Understanding the Iowa and Colorado caucus procedures

Understanding the Iowa and Colorado caucus procedures

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Do you understand what a Caucus is? Do you know that the rules are not only inconsistent state to state, but party to party. We are here to help you understand the Caucus

COLORADO SPRINGS, Colo., January 31, 2016 — The Iowa caucuses are almost here. To most Americans, the caucus system is something of an enigma wrapped in a riddle. A dozen states use caucuses instead of primaries to select delegates to the party’s national convention.

The caucus is an older way to select candidates. It was the way that parties used to choose candidates before the use of ballots became widely adopted in the interest of making the process more open and fair.

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What happens in Iowa Monday?

As the accompanying video explains, the caucus is a bunch of neighbors getting together at a designated location to discuss the relative merits of the candidates and to decide who to support.

There are subtle but important differences in the way Democrats and Republicans handle the caucuses, though. The video says that Republicans use a secret ballot; the Democratic Party process is different.

Democratic candidate campaigns send “precinct captains” to the caucus locations. These leaders attempt to collect as many supports from the assembled crowd as they can. A candidate needs 15 percent to be considered “viable.” The supporters of less-than-viable candidates, as well as the undecided, are then lobbied into one of the larger camps.

Eventually the caucus goers are won over—or they see which way the wind is blowing. Once they decide, Iowa delegates are now bound.

The Colorado caucuses, coming on March 1, are very different.

As in Iowa, each party handles its caucus in its own way. Colorado Democrats will select 77 delegates to their national convention; the Republicans will send 37.

What follows is a description of the Republican process, which has changed slightly in 2016.

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The precinct caucus is very much different from the Iowa Democrat system. Precinct captains—usually just called precinct leaders—are not sent by the party or a campaign; they’re elected by those present.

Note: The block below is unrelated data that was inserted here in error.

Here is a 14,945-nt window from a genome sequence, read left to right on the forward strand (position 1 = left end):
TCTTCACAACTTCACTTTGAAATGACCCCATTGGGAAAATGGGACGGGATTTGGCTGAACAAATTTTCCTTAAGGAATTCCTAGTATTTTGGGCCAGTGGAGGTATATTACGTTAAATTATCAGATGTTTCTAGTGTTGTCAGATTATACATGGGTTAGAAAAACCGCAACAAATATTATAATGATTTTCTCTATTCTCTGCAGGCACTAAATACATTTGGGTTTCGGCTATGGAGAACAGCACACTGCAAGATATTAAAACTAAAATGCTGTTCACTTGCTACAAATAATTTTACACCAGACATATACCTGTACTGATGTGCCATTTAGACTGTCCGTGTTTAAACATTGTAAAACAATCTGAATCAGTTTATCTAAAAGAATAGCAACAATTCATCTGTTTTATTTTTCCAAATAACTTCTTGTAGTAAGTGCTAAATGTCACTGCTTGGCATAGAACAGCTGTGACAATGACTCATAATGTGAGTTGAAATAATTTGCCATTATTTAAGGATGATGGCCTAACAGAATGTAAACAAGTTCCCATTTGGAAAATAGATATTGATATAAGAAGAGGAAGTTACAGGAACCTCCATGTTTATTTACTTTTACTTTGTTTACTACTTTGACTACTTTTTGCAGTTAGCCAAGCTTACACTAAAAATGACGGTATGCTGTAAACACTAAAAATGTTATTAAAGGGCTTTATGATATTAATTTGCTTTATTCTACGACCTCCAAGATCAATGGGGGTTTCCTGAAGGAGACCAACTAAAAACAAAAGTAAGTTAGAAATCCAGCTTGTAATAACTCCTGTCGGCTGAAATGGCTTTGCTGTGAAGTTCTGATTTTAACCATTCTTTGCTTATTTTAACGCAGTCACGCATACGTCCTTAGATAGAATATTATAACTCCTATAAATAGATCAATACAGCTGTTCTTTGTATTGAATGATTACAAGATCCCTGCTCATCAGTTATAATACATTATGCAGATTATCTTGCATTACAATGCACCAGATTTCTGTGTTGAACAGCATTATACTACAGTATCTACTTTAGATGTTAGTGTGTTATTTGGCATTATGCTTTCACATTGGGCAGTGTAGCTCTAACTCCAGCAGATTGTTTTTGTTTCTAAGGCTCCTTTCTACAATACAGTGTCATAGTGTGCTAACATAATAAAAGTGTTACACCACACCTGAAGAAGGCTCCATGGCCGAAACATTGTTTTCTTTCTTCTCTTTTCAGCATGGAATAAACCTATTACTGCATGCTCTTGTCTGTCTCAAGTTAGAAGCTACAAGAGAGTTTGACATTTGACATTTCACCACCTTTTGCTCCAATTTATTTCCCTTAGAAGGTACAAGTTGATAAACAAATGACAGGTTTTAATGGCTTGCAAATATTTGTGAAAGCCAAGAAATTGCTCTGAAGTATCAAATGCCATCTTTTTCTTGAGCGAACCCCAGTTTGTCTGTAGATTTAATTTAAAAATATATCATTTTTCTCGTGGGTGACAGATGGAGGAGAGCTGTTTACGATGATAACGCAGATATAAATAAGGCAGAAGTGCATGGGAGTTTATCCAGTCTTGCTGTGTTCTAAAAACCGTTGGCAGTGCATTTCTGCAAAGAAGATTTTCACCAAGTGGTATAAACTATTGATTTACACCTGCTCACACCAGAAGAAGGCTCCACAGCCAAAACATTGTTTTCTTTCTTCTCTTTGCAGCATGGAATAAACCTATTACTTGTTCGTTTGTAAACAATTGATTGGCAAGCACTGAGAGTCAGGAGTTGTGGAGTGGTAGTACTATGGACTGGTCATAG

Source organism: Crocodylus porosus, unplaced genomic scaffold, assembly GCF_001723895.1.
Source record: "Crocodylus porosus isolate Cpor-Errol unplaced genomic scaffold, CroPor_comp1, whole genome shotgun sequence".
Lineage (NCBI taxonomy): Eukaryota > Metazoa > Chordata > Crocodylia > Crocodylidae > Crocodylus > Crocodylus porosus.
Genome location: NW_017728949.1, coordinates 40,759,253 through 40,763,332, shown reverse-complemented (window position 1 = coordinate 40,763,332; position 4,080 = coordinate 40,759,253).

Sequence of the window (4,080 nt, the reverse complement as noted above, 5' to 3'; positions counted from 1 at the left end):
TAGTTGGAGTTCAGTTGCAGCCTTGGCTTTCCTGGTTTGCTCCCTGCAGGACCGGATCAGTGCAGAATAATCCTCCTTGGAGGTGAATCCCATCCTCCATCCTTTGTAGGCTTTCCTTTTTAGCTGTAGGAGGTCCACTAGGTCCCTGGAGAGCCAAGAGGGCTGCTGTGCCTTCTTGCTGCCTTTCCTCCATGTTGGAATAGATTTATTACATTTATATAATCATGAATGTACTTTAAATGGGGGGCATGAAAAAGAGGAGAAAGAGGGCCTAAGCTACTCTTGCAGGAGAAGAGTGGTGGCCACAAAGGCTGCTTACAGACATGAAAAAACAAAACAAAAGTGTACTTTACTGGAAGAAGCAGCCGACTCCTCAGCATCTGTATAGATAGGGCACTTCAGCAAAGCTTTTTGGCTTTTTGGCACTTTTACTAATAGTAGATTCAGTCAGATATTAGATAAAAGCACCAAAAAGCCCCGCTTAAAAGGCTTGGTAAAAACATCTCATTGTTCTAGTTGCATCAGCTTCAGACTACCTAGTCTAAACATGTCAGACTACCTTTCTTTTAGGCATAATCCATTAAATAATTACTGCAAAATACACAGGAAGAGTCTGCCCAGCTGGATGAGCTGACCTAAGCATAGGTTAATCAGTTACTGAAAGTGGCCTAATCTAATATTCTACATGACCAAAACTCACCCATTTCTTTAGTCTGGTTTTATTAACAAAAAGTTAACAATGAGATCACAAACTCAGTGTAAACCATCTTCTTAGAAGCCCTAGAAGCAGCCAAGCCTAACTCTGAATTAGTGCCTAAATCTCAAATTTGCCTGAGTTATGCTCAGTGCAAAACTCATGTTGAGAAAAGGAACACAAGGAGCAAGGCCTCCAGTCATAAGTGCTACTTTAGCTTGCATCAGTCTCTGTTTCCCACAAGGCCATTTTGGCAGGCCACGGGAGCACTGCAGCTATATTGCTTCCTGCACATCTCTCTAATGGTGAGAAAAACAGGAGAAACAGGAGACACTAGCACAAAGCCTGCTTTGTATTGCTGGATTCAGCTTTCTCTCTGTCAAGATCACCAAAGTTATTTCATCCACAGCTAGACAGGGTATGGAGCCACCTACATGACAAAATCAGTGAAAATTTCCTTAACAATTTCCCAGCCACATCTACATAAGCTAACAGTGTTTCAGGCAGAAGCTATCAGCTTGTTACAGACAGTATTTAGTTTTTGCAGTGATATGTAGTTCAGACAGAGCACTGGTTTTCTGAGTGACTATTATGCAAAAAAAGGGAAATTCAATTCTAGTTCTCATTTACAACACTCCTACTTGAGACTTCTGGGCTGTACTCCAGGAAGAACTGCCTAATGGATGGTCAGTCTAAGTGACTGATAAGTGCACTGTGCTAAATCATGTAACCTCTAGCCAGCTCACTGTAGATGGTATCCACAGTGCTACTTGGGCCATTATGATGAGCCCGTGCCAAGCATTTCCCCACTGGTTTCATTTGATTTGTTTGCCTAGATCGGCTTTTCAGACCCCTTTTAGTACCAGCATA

Someone runs the meeting. Usually that’s a precinct leader, but it might not be. The caucus elects delegates to the county and state assemblies and may pass resolutions to forward to those assemblies to add to the party platform.

The delegates are selected to represent the voters in the precinct at those larger assemblies. A caucus may or may not ask the delegates who they support in the election process. Often there are other offices at the state and county level that are contested and who delegates will need to vote on.

It has been incorrectly reported that a rule change by the state GOP will give Colorado caucus-goers effectively no official voice in the presidential nominating process, as delegates will be free to support whichever candidate they feel is best.

This is the result of misleading and incomplete Denver Post reporting. The Post reported that there will not be a presidential straw poll at the precinct caucuses.

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They quote ousted former GOP state chair Ryan Call saying, “It takes Colorado completely off the map” in the primary season. (There’s a reason he’s the former state chair.)

According to a new RNC rule instituted in 2012, state-wide, non-binding polls (“straw polls”) aren’t allowed. If the Colorado GOP held one, it could become binding. Precincts can still conduct polls—and probably will.

In neither of the previous two presidential years were the delegates picked at the precinct caucuses bound to a particular candidate. It was partly to avoid delegates being bound that the state GOP opted not to do a straw poll.

In the 2008 caucuses, Coloradans went for Romney; he dropped out just days later. In 2012, caucus voters went for Santorum.

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In 2008, Romney delegates simply didn’t show up at the assemblies. In 2012, Ron Paul supporters organized well enough to get a disproportionate number sent to the national assembly.

The difference between the Iowa Democrat and Colorado Republican caucuses are significant. In the former, the decisions are made, the lines are drawn and the number-crunchers can start counting. In the latter, the delegates are pledged to the values and principles of the precinct and can change their mind at any stage of the process.

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